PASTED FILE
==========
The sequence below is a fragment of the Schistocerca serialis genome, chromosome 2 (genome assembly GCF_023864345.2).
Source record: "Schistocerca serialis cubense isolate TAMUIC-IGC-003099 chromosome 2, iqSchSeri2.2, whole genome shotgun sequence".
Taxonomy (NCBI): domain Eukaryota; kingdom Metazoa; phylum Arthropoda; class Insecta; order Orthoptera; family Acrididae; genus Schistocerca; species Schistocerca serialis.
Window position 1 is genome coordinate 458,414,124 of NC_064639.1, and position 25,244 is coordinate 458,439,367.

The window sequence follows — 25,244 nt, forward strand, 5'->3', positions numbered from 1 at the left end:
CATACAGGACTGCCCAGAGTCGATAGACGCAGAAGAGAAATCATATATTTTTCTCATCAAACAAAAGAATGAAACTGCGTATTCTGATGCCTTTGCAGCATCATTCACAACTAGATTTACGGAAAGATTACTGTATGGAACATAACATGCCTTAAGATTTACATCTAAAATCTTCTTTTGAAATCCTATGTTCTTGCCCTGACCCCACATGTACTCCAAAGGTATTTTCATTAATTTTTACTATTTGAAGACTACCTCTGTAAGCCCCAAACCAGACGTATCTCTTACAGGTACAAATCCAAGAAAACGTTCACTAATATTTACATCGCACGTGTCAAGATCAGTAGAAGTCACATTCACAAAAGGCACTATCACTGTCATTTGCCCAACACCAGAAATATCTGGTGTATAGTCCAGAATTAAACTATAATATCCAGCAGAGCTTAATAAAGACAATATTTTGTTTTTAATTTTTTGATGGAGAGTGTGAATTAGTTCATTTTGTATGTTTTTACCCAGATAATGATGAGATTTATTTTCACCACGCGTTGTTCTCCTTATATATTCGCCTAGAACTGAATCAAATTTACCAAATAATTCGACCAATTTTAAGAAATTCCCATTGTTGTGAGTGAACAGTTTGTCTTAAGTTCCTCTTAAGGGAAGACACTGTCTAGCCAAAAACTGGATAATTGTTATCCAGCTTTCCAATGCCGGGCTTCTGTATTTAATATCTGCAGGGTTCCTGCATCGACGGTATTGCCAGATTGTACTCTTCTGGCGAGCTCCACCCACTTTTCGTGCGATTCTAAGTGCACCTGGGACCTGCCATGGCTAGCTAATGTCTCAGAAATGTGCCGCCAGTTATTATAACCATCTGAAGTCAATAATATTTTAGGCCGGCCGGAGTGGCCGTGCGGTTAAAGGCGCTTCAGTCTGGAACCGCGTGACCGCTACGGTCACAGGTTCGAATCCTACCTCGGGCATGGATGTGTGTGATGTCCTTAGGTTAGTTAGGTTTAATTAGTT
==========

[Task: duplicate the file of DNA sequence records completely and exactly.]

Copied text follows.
The sequence below is a fragment of the Schistocerca serialis genome, chromosome 2 (genome assembly GCF_023864345.2).
Source record: "Schistocerca serialis cubense isolate TAMUIC-IGC-003099 chromosome 2, iqSchSeri2.2, whole genome shotgun sequence".
Taxonomy (NCBI): domain Eukaryota; kingdom Metazoa; phylum Arthropoda; class Insecta; order Orthoptera; family Acrididae; genus Schistocerca; species Schistocerca serialis.
Window position 1 is genome coordinate 458,414,124 of NC_064639.1, and position 25,244 is coordinate 458,439,367.

The window sequence follows — 25,244 nt, forward strand, 5'->3', positions numbered from 1 at the left end:
CATACAGGACTGCCCAGAGTCGATAGACGCAGAAGAGAAATCATATATTTTTCTCATCAAACAAAAGAATGAAACTGCGTATTCTGATGCCTTTGCAGCATCATTCACAACTAGATTTACGGAAAGATTACTGTATGGAACATAACATGCCTTAAGATTTACATCTAAAATCTTCTTTTGAAATCCTATGTTCTTGCCCTGACCCCACATGTACTCCAAAGGTATTTTCATTAATTTTTACTATTTGAAGACTACCTCTGTAAGCCCCAAACCAGACGTATCTCTTACAGGTACAAATCCAAGAAAACGTTCACTAATATTTACATCGCACGTGTCAAGATCAGTAGAAGTCACATTCACAAAAGGCACTATCACTGTCATTTGCCCAACACCAGAAATATCTGGTGTATAGTCCAGAATTAAACTATAATATCCAGCAGAGCTTAATAAAGACAATATTTTGTTTTTAATTTTTTGATGGAGAGTGTGAATTAGTTCATTTTGTATGTTTTTACCCAGATAATGATGAGATTTATTTTCACCACGCGTTGTTCTCCTTATATATTCGCCTAGAACTGAATCAAATTTACCAAATAATTCGACCAATTTTAAGAAATTCCCATTGTTGTGAGTGAACAGTTTGTCTTAAGTTCCTCTTAAGGGAAGACACTGTCTAGCCAAAAACTGGATAATTGTTATCCAGCTTTCCAATGCCGGGCTTCTGTATTTAATATCTGCAGGGTTCCTGCATCGACGGTATTGCCAGATTGTACTCTTCTGGCGAGCTCCACCCACTTTTCGTGCGATTCTAAGTGCACCTGGGACCTGCCATGGCTAGCTAATGTCTCAGAAATGTGCCGCCAGTTATTATAACCATCTGAAGTCAATAATATTTTAGGCCGGCCGGAGTGGCCGTGCGGTTAAAGGCGCTTCAGTCTGGAACCGCGTGACCGCTACGGTCACAGGTTCGAATCCTACCTCGGGCATGGATGTGTGTGATGTCCTTAGGTTAGTTAGGTTTAATTAGTT